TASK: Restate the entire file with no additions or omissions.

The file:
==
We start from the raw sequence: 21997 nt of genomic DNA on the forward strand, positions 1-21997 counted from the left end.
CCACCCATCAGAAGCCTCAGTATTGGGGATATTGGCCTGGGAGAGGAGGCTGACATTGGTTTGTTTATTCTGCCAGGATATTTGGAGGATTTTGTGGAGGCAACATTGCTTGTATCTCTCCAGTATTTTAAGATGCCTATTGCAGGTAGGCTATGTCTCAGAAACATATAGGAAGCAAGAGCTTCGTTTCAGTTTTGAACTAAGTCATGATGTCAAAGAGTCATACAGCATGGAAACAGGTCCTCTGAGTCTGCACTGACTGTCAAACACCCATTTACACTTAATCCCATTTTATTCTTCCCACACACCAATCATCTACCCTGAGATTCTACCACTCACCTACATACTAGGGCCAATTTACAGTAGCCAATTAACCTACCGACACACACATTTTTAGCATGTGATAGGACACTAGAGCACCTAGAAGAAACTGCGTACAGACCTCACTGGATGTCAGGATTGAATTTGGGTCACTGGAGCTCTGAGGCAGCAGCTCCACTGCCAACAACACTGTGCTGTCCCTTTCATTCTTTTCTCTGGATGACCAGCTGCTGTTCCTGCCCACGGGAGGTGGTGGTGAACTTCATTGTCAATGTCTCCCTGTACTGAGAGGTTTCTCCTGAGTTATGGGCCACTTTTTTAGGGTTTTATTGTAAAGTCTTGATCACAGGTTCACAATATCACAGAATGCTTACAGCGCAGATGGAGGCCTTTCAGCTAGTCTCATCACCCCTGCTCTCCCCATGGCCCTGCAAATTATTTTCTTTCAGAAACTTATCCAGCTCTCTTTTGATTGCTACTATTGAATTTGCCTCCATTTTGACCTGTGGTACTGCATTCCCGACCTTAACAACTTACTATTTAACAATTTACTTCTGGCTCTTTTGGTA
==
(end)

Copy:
We start from the raw sequence: 21997 nt of genomic DNA on the forward strand, positions 1-21997 counted from the left end.
CCACCCATCAGAAGCCTCAGTATTGGGGATATTGGCCTGGGAGAGGAGGCTGACATTGGTTTGTTTATTCTGCCAGGATATTTGGAGGATTTTGTGGAGGCAACATTGCTTGTATCTCTCCAGTATTTTAAGATGCCTATTGCAGGTAGGCTATGTCTCAGAAACATATAGGAAGCAAGAGCTTCGTTTCAGTTTTGAACTAAGTCATGATGTCAAAGAGTCATACAGCATGGAAACAGGTCCTCTGAGTCTGCACTGACTGTCAAACACCCATTTACACTTAATCCCATTTTATTCTTCCCACACACCAATCATCTACCCTGAGATTCTACCACTCACCTACATACTAGGGCCAATTTACAGTAGCCAATTAACCTACCGACACACACATTTTTAGCATGTGATAGGACACTAGAGCACCTAGAAGAAACTGCGTACAGACCTCACTGGATGTCAGGATTGAATTTGGGTCACTGGAGCTCTGAGGCAGCAGCTCCACTGCCAACAACACTGTGCTGTCCCTTTCATTCTTTTCTCTGGATGACCAGCTGCTGTTCCTGCCCACGGGAGGTGGTGGTGAACTTCATTGTCAATGTCTCCCTGTACTGAGAGGTTTCTCCTGAGTTATGGGCCACTTTTTTAGGGTTTTATTGTAAAGTCTTGATCACAGGTTCACAATATCACAGAATGCTTACAGCGCAGATGGAGGCCTTTCAGCTAGTCTCATCACCCCTGCTCTCCCCATGGCCCTGCAAATTATTTTCTTTCAGAAACTTATCCAGCTCTCTTTTGATTGCTACTATTGAATTTGCCTCCATTTTGACCTGTGGTACTGCATTCCCGACCTTAACAACTTACTATTTAACAATTTACTTCTGGCTCTTTTGGTA